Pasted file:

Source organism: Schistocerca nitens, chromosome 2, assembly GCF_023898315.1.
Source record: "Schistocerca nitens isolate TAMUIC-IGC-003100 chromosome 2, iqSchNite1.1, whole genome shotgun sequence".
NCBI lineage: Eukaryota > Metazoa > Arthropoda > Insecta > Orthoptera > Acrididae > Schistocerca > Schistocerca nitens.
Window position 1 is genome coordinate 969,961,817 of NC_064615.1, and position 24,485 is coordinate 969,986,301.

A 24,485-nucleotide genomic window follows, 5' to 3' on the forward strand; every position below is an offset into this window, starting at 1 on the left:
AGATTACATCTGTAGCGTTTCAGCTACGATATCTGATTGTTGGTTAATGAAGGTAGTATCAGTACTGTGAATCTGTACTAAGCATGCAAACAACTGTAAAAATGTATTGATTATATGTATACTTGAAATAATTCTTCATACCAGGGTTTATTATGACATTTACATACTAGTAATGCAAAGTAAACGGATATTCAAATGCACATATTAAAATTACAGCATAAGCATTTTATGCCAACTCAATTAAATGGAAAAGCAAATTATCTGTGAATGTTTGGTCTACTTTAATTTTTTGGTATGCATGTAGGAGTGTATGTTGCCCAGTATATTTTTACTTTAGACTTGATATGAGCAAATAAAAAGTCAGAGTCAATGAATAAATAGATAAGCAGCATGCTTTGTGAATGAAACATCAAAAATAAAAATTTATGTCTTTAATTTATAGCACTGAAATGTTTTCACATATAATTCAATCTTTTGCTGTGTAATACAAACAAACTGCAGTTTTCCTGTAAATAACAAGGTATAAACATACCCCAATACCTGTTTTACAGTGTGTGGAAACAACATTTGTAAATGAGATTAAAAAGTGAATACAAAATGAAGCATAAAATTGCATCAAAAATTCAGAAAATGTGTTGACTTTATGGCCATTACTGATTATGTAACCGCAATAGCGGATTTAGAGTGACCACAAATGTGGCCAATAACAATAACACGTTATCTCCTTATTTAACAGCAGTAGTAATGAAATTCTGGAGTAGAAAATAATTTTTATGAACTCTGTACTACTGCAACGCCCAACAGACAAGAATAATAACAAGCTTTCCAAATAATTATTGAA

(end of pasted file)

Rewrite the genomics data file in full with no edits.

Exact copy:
Source organism: Schistocerca nitens, chromosome 2, assembly GCF_023898315.1.
Source record: "Schistocerca nitens isolate TAMUIC-IGC-003100 chromosome 2, iqSchNite1.1, whole genome shotgun sequence".
NCBI lineage: Eukaryota > Metazoa > Arthropoda > Insecta > Orthoptera > Acrididae > Schistocerca > Schistocerca nitens.
Window position 1 is genome coordinate 969,961,817 of NC_064615.1, and position 24,485 is coordinate 969,986,301.

A 24,485-nucleotide genomic window follows, 5' to 3' on the forward strand; every position below is an offset into this window, starting at 1 on the left:
AGATTACATCTGTAGCGTTTCAGCTACGATATCTGATTGTTGGTTAATGAAGGTAGTATCAGTACTGTGAATCTGTACTAAGCATGCAAACAACTGTAAAAATGTATTGATTATATGTATACTTGAAATAATTCTTCATACCAGGGTTTATTATGACATTTACATACTAGTAATGCAAAGTAAACGGATATTCAAATGCACATATTAAAATTACAGCATAAGCATTTTATGCCAACTCAATTAAATGGAAAAGCAAATTATCTGTGAATGTTTGGTCTACTTTAATTTTTTGGTATGCATGTAGGAGTGTATGTTGCCCAGTATATTTTTACTTTAGACTTGATATGAGCAAATAAAAAGTCAGAGTCAATGAATAAATAGATAAGCAGCATGCTTTGTGAATGAAACATCAAAAATAAAAATTTATGTCTTTAATTTATAGCACTGAAATGTTTTCACATATAATTCAATCTTTTGCTGTGTAATACAAACAAACTGCAGTTTTCCTGTAAATAACAAGGTATAAACATACCCCAATACCTGTTTTACAGTGTGTGGAAACAACATTTGTAAATGAGATTAAAAAGTGAATACAAAATGAAGCATAAAATTGCATCAAAAATTCAGAAAATGTGTTGACTTTATGGCCATTACTGATTATGTAACCGCAATAGCGGATTTAGAGTGACCACAAATGTGGCCAATAACAATAACACGTTATCTCCTTATTTAACAGCAGTAGTAATGAAATTCTGGAGTAGAAAATAATTTTTATGAACTCTGTACTACTGCAACGCCCAACAGACAAGAATAATAACAAGCTTTCCAAATAATTATTGAA